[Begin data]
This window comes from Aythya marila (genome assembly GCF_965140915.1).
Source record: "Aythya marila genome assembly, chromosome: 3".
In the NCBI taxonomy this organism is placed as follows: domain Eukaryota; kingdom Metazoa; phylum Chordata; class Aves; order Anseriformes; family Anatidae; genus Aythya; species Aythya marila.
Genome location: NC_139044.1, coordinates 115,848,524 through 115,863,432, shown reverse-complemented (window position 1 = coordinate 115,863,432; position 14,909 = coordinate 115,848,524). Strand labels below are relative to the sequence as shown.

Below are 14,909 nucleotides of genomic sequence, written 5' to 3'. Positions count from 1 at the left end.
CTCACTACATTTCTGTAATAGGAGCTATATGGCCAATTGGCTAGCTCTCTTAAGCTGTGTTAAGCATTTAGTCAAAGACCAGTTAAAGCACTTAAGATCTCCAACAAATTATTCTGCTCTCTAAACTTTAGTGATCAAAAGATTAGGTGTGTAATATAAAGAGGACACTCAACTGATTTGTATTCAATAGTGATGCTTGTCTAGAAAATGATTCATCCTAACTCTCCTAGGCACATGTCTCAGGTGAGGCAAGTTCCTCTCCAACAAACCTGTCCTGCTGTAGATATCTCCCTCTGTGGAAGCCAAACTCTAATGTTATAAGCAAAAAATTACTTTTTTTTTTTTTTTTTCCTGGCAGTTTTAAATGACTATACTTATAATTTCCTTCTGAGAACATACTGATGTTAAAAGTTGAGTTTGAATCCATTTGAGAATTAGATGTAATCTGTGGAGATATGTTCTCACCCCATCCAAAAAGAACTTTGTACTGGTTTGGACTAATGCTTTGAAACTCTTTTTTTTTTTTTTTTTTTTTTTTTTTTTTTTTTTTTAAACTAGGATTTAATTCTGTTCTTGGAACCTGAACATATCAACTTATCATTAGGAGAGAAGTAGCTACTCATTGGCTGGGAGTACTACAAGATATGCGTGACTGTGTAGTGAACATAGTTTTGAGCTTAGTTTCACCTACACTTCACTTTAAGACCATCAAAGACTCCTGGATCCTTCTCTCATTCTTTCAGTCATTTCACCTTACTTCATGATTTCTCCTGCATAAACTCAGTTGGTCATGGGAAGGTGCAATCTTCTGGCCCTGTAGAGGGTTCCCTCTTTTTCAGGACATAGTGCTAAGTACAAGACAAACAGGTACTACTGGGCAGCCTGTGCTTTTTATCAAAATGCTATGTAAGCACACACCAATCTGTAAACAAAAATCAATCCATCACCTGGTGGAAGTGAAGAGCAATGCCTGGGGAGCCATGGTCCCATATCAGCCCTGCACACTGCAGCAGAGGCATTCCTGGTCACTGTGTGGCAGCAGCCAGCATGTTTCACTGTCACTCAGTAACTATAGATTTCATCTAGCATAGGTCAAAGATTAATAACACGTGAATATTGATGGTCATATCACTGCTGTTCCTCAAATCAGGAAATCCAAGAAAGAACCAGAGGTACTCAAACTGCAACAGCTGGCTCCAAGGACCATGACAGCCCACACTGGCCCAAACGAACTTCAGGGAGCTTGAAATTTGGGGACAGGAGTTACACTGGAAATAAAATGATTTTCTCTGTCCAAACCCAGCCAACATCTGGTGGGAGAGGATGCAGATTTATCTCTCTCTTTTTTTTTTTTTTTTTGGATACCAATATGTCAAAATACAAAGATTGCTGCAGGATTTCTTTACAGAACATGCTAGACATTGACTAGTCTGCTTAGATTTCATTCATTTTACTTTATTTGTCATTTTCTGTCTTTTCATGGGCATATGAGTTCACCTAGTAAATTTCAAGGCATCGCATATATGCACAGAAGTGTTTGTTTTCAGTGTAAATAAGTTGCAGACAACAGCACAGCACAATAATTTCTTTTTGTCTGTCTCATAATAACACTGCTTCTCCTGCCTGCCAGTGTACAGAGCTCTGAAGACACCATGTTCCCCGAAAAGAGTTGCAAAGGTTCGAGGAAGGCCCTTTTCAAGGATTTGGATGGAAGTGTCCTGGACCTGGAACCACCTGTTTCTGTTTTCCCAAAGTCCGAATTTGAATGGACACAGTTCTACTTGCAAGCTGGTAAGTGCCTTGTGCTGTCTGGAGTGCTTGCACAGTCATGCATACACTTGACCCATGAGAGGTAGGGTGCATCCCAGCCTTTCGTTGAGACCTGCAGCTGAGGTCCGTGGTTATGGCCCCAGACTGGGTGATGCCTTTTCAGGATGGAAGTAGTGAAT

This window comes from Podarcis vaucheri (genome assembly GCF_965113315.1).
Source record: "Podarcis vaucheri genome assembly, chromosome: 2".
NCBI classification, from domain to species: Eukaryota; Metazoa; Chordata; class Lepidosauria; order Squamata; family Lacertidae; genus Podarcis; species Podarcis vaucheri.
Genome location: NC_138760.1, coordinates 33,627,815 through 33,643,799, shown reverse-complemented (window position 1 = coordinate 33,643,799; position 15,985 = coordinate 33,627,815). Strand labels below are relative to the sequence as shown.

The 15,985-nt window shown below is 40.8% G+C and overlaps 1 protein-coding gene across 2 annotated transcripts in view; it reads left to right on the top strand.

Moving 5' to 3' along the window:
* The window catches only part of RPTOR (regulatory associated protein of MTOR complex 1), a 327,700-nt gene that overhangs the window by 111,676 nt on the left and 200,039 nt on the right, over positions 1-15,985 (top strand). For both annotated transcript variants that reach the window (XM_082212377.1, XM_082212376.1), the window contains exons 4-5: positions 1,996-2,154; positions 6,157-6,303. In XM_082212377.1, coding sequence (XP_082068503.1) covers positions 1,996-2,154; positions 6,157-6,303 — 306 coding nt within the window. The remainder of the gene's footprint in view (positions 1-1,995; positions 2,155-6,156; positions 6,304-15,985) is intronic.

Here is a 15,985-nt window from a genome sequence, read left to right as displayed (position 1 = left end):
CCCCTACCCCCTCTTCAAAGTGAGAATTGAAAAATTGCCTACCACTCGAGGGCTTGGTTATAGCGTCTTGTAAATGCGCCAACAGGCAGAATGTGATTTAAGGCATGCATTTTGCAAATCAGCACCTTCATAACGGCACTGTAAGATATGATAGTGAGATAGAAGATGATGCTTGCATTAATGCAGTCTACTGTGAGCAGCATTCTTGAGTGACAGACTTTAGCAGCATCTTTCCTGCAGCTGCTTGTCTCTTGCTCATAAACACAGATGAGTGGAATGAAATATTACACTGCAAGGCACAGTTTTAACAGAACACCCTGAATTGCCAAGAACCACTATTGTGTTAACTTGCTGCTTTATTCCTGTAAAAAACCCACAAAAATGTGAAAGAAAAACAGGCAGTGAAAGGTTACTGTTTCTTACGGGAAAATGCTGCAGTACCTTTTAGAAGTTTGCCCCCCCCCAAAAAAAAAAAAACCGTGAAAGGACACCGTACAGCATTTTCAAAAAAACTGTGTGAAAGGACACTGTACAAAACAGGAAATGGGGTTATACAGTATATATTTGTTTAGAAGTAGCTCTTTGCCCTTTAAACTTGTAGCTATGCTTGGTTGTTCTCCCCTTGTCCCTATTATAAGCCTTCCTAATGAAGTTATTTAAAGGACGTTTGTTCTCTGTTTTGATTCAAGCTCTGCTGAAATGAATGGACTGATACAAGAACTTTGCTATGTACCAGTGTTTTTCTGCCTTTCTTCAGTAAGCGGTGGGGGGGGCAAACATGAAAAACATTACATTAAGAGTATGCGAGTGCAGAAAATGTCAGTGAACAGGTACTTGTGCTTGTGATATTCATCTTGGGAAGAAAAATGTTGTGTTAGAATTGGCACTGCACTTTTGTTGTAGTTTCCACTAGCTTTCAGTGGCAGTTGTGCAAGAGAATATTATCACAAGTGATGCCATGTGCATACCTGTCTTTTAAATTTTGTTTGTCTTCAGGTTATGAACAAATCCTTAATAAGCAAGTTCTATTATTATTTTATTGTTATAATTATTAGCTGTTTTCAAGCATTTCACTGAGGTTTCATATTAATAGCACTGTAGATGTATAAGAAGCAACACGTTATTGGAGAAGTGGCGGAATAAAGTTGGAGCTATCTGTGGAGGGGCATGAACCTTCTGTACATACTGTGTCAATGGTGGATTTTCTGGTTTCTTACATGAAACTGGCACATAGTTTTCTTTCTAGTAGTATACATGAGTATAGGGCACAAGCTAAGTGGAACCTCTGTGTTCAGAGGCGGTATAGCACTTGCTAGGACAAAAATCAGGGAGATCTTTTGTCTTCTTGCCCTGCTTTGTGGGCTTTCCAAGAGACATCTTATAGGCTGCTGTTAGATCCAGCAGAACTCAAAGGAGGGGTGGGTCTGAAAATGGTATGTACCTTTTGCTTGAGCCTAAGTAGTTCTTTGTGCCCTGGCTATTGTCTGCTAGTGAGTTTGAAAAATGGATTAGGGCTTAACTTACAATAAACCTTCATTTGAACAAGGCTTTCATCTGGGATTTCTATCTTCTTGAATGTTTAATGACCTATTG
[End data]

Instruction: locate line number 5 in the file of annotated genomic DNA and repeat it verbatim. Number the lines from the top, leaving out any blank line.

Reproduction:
Below are 14,909 nucleotides of genomic sequence, written 5' to 3'. Positions count from 1 at the left end.